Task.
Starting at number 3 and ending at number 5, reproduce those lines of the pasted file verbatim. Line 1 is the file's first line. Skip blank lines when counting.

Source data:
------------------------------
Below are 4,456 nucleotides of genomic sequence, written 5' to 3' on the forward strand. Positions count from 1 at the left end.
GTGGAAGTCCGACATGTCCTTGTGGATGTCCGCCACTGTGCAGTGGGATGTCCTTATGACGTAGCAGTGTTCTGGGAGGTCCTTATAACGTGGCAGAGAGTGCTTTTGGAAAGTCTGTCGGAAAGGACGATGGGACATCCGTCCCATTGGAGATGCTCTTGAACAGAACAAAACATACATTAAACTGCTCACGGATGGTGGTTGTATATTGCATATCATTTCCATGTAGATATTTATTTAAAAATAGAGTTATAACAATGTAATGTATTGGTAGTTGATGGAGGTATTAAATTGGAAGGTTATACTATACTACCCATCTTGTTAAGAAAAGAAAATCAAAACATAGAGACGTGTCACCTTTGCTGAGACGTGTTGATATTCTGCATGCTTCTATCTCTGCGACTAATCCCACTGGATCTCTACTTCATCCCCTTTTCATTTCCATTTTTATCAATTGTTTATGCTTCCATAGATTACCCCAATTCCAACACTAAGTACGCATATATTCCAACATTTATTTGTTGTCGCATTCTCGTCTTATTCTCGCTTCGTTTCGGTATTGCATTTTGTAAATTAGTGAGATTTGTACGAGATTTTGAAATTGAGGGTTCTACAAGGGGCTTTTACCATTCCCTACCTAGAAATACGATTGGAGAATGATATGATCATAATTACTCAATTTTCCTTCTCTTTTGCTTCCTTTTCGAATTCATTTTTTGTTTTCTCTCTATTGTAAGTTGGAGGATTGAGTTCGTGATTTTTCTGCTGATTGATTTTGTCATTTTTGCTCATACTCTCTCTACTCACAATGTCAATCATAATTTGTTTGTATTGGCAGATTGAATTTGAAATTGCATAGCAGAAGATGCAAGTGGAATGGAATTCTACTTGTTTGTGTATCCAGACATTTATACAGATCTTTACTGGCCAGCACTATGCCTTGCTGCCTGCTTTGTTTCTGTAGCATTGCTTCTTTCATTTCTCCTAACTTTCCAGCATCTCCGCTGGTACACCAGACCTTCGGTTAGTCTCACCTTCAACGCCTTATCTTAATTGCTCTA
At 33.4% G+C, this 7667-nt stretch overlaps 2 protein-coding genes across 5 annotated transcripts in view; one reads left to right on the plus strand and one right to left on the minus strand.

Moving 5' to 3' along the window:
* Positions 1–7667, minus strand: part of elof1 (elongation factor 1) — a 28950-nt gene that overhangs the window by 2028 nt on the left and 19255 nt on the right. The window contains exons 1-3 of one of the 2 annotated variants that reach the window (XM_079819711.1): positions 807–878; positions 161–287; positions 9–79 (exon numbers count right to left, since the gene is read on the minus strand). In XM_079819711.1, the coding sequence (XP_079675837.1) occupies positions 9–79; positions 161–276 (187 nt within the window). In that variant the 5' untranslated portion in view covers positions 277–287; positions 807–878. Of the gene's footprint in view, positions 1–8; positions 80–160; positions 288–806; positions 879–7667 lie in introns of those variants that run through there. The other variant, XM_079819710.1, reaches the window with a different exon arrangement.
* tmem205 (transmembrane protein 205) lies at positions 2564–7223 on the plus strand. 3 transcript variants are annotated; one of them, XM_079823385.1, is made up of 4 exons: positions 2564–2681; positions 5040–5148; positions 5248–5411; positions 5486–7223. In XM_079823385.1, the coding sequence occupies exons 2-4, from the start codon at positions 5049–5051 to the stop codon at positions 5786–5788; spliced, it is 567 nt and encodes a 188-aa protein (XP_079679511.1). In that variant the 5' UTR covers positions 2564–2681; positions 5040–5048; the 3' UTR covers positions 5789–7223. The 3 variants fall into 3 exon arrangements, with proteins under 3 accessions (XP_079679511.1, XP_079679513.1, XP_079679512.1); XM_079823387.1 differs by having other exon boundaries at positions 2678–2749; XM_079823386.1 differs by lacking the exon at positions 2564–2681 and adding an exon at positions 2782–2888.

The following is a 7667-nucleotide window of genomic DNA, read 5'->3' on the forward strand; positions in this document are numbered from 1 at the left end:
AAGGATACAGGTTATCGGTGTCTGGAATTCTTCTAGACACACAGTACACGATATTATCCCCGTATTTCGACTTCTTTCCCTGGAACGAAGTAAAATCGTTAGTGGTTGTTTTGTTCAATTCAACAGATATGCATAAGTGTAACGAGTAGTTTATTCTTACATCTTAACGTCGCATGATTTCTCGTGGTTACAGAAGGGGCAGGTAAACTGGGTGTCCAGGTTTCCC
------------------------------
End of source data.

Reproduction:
At 33.4% G+C, this 7667-nt stretch overlaps 2 protein-coding genes across 5 annotated transcripts in view; one reads left to right on the plus strand and one right to left on the minus strand.

Moving 5' to 3' along the window:
* Positions 1–7667, minus strand: part of elof1 (elongation factor 1) — a 28950-nt gene that overhangs the window by 2028 nt on the left and 19255 nt on the right. The window contains exons 1-3 of one of the 2 annotated variants that reach the window (XM_079819711.1): positions 807–878; positions 161–287; positions 9–79 (exon numbers count right to left, since the gene is read on the minus strand). In XM_079819711.1, the coding sequence (XP_079675837.1) occupies positions 9–79; positions 161–276 (187 nt within the window). In that variant the 5' untranslated portion in view covers positions 277–287; positions 807–878. Of the gene's footprint in view, positions 1–8; positions 80–160; positions 288–806; positions 879–7667 lie in introns of those variants that run through there. The other variant, XM_079819710.1, reaches the window with a different exon arrangement.